Once more unto the breach, dear friends.
King Henry, Henry V – Act III, Scene I
After attending last year’s event, I was concerned about the growing success of Comic Con. They had sold out Saturday, and while I don’t know what that means in terms of numbers, I do know the lines to get into panels were very long and there were so many people milling about the showroom floor it resembled a day at Mardi Gras, unfortunately minus the good food, public intoxication, and nudity. This year, four-day passes and individual passes for Saturday sold out before the event started. Friday did as well. I prepared for the worst as fellow geeks from around the country and globe descended upon San Diego, California.
I, like a number of people north of the city, headed down on the Amtrak train Thursday morning. It was easy to pick out the attendees from the regular commuters by their clothing and reading materials. Conversations could be overheard discussing favorite childhood cartoon shows and the problems with Quentin Tarantino’s latest film. By 10:15am, the streets of Downtown San Diego were a mess as the city began its yearly transformation into the Island of Misfit Toys. The streets that approached the Convention Center were near gridlock, filled with trolleys, buses, cars, bicycle rickshaws, and pedestrians.
The attendees of Comic Con are a wide and varied lot, coming from all walks of life. Not solely the stereotypical nerds still living in their parents' home with poor social skills and hygiene, though there are plenty of those to go around. They are artists, entrepreneurs, and most notably, lovers of imagination and creativity. Outsiders would consider their discussions inconsequential on the surface, but they have deep, philosophical meaning. It matters that Han shot first, that Steve Ditko get credit as co-creator of Spider-Man, that Deckard is a replicant.
They show their love and devotion in a number of ways. The vast majority of the horde shows their allegiance much like sports fans with t-shirts and ball caps. Most are obvious, so even people with a limited knowledge of pop culture can recognize the wearer’s interest. There are also obscure images and cryptic messages, understandable by those in the know.
Yet, these minimal pieces of cloth are not enough to convey the full breadth of the commitment some have. No matter where your gaze strays at the Con revelers appear in full costume, impressing onlookers who request photographs. They are disguised as icons, cult figures, and brand new creations. This all culminates in The Masquerade Ball on Saturday night, a well-attended traditional event that has the video fed into other rooms to meet the demand.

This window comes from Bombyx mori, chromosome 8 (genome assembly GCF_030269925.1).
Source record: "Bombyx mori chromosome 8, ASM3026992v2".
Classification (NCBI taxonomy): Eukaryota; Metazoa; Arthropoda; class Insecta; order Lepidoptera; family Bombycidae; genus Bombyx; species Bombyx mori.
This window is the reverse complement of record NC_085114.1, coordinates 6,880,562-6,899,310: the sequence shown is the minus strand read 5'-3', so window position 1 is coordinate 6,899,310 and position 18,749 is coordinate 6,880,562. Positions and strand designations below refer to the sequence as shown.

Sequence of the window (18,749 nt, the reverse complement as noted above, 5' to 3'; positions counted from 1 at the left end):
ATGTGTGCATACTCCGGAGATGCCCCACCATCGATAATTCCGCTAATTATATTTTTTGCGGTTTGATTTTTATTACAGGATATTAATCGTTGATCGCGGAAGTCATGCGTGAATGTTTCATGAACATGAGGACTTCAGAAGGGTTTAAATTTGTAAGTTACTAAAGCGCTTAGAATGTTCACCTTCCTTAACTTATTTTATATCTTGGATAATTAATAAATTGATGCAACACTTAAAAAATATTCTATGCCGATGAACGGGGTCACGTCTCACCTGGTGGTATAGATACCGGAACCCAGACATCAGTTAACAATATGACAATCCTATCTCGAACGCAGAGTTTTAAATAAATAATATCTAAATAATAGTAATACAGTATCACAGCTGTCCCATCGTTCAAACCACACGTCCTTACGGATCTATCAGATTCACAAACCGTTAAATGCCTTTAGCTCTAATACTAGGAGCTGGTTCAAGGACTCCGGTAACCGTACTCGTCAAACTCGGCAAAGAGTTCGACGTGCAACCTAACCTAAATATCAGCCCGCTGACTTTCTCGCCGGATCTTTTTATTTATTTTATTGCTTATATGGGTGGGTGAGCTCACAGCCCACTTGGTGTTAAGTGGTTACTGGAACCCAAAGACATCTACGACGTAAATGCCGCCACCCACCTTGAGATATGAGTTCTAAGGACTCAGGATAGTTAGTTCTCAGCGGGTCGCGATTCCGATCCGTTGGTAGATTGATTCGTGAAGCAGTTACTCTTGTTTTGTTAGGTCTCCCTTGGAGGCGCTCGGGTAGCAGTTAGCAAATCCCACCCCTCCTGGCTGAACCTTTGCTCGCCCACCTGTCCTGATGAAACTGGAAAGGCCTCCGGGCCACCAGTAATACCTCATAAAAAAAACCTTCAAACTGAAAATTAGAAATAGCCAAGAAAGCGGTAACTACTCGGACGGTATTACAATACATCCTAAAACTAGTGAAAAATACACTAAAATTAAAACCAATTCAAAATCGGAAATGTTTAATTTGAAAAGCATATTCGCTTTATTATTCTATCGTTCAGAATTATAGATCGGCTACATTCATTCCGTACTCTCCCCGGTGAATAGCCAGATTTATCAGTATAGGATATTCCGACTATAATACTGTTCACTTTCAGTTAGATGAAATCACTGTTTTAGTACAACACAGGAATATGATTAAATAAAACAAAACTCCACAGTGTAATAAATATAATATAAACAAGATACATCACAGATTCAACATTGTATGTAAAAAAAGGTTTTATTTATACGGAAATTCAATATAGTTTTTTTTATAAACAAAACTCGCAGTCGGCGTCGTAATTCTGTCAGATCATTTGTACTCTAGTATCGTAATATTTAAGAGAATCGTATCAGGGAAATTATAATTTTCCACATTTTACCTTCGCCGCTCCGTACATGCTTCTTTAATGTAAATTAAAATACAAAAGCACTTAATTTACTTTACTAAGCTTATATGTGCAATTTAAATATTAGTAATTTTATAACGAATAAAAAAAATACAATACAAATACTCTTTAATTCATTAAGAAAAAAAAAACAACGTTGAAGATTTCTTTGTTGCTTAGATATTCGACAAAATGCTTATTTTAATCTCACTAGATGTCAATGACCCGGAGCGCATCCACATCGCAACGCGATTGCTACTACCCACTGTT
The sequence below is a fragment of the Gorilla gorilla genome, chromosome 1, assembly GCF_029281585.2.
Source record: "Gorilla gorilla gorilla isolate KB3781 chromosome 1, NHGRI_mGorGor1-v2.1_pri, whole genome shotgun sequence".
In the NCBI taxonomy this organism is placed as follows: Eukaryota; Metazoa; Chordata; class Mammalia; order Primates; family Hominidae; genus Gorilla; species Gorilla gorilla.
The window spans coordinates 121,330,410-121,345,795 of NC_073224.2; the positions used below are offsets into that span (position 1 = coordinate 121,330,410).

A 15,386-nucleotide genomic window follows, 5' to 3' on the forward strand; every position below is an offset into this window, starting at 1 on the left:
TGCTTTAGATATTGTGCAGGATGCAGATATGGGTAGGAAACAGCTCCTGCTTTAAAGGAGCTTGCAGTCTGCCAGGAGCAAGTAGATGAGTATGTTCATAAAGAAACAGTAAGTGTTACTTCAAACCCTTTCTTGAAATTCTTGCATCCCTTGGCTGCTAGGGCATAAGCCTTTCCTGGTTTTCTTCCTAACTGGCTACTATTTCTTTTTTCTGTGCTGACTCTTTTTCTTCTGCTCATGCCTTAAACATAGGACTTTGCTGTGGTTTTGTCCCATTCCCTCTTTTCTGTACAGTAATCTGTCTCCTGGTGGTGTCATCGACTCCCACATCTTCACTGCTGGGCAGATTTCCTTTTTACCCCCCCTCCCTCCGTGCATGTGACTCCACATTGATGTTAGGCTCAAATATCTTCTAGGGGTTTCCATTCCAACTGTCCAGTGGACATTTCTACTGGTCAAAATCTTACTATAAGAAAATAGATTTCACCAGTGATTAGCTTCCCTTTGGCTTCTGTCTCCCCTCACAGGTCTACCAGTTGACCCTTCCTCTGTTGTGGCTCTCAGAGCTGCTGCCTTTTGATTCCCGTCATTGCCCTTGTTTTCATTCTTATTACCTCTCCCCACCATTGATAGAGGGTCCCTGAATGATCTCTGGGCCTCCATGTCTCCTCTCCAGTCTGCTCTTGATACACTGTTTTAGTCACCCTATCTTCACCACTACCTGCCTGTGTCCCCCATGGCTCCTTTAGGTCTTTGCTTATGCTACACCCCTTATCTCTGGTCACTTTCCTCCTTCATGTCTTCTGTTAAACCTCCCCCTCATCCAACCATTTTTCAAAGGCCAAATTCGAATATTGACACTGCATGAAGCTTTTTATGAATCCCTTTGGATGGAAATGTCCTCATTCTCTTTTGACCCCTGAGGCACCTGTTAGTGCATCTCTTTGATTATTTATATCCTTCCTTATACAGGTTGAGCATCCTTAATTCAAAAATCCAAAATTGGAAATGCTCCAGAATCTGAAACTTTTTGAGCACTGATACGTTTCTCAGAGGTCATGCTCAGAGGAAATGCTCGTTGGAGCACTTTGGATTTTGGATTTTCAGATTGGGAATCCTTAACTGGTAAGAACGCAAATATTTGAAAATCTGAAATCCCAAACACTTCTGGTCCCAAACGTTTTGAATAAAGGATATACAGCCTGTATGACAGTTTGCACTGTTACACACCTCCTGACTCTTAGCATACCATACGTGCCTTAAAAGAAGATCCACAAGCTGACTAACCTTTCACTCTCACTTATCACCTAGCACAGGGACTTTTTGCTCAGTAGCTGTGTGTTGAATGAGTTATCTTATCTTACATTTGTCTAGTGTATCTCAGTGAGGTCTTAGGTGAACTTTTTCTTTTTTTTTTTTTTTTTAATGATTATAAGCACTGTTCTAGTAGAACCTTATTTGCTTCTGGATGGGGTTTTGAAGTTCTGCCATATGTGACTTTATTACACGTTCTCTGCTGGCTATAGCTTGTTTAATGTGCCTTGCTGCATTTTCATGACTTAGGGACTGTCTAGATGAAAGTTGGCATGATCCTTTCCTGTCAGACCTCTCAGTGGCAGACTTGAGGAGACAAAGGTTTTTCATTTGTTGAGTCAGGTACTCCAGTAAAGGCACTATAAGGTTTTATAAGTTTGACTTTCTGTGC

I first attended the DVD Sneak Peak 2007 led by Bill Hunt and Todd Doogan of The Digital Bits.com. They were joined by DVD producers who were going to discuss upcoming releases; however, for some reason the panel began with Michael Davis talking about his film Shoot ‘Em Up, coming to theaters on Sept. 7. He showed amusing clips of himself playing around with special effects on his computer. Finally Charles de Lauzirika discussed his upcoming releases, which are sure to be two of the biggest cult DVDs for the fall: Blade Runner: The Final Cut and Twin Peaks: The Complete Series. Bonus footage from each was shown and the small crowd went wild over both even with the technical difficulties of the DVD set-up. One woman in the crowd offered up her Mac to remedy the A/V problems.
I passed by a capacity-filled room listening to Richard Hatch hold court over a Battlestar Galactica forum. Fans still waited in the hopes that seats would open up if people filtered out, but the true believers were already inside. Only a dire emergency would keep them from lasting the hour. Hatch has long been a convention favorite here and elsewhere from his roles in both versions of BSG and his novels that continue the adventures of his former character Capt. Apollo.
The dealer room already had many, many people roaming throughout it before noon. Long lines extended wherever there was space for those looking to buy, get an autograph, a free giveaway, what have you. It was Christmas in July for some. Their unbridled enthusiasm couldn’t be contained as they tore open their boxes and packages, desperate to get the prize in their hands, holding it up to let the light gleam off it like a religious artifact. Of course, the serious collectors rolled their eyes and scoffed because of the effect an open package has on the resale value.